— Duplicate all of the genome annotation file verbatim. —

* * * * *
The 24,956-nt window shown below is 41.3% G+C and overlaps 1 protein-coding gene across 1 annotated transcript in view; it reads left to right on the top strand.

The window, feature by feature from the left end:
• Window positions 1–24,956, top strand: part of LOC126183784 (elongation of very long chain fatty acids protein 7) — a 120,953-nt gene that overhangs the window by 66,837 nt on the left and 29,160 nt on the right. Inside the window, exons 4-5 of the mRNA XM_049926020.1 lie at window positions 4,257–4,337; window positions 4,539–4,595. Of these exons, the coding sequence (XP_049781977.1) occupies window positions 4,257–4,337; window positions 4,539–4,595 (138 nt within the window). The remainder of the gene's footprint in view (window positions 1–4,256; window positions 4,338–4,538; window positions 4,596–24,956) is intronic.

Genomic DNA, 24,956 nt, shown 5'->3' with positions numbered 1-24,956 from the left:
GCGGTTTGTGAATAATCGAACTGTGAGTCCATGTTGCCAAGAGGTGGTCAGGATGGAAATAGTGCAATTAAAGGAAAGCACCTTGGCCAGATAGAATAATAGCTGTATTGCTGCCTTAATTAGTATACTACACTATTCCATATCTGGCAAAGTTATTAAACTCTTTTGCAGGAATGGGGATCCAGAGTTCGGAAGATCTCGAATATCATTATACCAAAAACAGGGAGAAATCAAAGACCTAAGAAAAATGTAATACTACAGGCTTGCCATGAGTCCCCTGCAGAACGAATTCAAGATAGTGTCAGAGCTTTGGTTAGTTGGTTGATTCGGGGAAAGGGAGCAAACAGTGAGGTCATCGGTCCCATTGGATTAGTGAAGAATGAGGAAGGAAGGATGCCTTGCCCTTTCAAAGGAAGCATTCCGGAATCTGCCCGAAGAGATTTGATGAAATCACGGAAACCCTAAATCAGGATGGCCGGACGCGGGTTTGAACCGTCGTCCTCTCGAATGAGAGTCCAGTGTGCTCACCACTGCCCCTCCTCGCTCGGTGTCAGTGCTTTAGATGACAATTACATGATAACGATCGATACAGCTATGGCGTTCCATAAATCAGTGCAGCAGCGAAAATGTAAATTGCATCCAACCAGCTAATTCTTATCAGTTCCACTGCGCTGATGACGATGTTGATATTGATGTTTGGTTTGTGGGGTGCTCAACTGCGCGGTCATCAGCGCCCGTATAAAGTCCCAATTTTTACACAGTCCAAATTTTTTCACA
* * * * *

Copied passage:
The 24,956-nt window shown below is 41.3% G+C and overlaps 1 protein-coding gene across 1 annotated transcript in view; it reads left to right on the top strand.

The window, feature by feature from the left end:
• Window positions 1–24,956, top strand: part of LOC126183784 (elongation of very long chain fatty acids protein 7) — a 120,953-nt gene that overhangs the window by 66,837 nt on the left and 29,160 nt on the right. Inside the window, exons 4-5 of the mRNA XM_049926020.1 lie at window positions 4,257–4,337; window positions 4,539–4,595. Of these exons, the coding sequence (XP_049781977.1) occupies window positions 4,257–4,337; window positions 4,539–4,595 (138 nt within the window). The remainder of the gene's footprint in view (window positions 1–4,256; window positions 4,338–4,538; window positions 4,596–24,956) is intronic.

Genomic DNA, 24,956 nt, shown 5'->3' with positions numbered 1-24,956 from the left:
GCGGTTTGTGAATAATCGAACTGTGAGTCCATGTTGCCAAGAGGTGGTCAGGATGGAAATAGTGCAATTAAAGGAAAGCACCTTGGCCAGATAGAATAATAGCTGTATTGCTGCCTTAATTAGTATACTACACTATTCCATATCTGGCAAAGTTATTAAACTCTTTTGCAGGAATGGGGATCCAGAGTTCGGAAGATCTCGAATATCATTATACCAAAAACAGGGAGAAATCAAAGACCTAAGAAAAATGTAATACTACAGGCTTGCCATGAGTCCCCTGCAGAACGAATTCAAGATAGTGTCAGAGCTTTGGTTAGTTGGTTGATTCGGGGAAAGGGAGCAAACAGTGAGGTCATCGGTCCCATTGGATTAGTGAAGAATGAGGAAGGAAGGATGCCTTGCCCTTTCAAAGGAAGCATTCCGGAATCTGCCCGAAGAGATTTGATGAAATCACGGAAACCCTAAATCAGGATGGCCGGACGCGGGTTTGAACCGTCGTCCTCTCGAATGAGAGTCCAGTGTGCTCACCACTGCCCCTCCTCGCTCGGTGTCAGTGCTTTAGATGACAATTACATGATAACGATCGATACAGCTATGGCGTTCCATAAATCAGTGCAGCAGCGAAAATGTAAATTGCATCCAACCAGCTAATTCTTATCAGTTCCACTGCGCTGATGACGATGTTGATATTGATGTTTGGTTTGTGGGGTGCTCAACTGCGCGGTCATCAGCGCCCGTATAAAGTCCCAATTTTTACACAGTCCAAATTTTTTCACA